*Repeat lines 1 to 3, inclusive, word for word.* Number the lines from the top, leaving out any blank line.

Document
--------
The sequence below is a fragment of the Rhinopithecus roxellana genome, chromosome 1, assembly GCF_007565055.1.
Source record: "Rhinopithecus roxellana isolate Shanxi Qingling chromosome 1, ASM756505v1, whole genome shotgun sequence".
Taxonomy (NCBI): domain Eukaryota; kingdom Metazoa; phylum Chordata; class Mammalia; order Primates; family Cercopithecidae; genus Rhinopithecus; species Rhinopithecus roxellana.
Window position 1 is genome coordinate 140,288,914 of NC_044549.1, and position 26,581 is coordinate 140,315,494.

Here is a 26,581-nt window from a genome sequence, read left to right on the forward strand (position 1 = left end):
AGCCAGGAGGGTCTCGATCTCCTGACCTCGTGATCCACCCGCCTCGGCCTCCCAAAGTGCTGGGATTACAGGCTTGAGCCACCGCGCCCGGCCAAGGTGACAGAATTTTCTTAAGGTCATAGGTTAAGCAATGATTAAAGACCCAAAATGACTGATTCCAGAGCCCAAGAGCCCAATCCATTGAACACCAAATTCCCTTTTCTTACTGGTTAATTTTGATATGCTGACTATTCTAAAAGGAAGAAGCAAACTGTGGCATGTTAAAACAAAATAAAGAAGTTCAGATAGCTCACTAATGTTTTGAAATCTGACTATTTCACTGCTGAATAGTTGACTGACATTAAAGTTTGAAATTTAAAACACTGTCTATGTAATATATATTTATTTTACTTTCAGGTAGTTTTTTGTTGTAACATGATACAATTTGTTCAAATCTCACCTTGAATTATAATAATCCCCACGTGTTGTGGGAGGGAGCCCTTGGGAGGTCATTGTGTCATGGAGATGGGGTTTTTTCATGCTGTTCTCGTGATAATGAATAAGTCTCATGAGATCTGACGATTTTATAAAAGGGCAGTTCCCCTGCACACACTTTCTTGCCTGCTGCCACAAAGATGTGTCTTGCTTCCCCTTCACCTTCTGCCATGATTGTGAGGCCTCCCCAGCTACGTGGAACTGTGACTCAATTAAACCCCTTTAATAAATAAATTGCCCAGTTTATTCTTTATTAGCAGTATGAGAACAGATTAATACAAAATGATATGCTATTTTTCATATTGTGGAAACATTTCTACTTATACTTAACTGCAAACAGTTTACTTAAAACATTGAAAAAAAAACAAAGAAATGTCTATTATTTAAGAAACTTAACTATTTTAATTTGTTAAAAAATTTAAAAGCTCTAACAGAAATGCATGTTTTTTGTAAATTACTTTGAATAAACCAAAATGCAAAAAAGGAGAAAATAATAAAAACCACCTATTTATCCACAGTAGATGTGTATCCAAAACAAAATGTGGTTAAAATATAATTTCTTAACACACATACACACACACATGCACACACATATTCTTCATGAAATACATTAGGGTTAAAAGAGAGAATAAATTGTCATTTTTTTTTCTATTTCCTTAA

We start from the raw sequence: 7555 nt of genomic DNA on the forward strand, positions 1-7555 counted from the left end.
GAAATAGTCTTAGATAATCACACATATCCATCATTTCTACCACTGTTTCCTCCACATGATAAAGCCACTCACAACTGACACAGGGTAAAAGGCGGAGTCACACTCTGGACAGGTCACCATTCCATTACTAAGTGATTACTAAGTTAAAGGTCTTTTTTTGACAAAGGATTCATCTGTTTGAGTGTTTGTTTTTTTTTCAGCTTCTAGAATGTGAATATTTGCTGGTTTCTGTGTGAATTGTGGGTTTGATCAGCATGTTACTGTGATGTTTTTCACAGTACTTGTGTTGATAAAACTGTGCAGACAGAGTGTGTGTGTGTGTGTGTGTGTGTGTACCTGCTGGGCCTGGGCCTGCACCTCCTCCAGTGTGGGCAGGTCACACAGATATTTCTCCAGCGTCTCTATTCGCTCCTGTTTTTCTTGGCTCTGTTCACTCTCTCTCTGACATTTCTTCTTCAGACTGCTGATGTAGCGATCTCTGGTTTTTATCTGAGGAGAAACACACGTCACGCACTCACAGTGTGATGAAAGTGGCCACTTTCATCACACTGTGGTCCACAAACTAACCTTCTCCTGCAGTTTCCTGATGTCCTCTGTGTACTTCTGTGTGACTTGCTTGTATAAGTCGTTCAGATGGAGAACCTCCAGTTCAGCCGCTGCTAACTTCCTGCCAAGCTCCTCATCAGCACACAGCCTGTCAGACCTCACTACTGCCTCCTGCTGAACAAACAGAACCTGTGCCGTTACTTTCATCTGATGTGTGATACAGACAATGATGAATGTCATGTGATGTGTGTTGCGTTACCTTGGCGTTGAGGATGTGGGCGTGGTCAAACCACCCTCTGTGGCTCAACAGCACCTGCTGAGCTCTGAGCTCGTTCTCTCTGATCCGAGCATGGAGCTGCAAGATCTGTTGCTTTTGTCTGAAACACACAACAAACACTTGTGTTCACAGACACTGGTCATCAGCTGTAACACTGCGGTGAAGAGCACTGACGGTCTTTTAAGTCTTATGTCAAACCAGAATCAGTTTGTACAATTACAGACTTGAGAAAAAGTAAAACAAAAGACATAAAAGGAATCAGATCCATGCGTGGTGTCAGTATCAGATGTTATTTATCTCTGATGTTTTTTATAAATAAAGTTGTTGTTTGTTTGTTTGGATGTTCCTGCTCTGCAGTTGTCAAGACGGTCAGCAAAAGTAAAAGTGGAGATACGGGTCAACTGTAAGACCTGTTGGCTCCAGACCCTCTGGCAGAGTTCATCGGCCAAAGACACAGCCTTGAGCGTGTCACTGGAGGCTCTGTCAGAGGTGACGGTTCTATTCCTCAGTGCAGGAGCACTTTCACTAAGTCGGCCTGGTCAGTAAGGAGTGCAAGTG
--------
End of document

The sequence below is a fragment of the Rhinopithecus roxellana genome, chromosome 1, assembly GCF_007565055.1.
Source record: "Rhinopithecus roxellana isolate Shanxi Qingling chromosome 1, ASM756505v1, whole genome shotgun sequence".
Taxonomy (NCBI): domain Eukaryota; kingdom Metazoa; phylum Chordata; class Mammalia; order Primates; family Cercopithecidae; genus Rhinopithecus; species Rhinopithecus roxellana.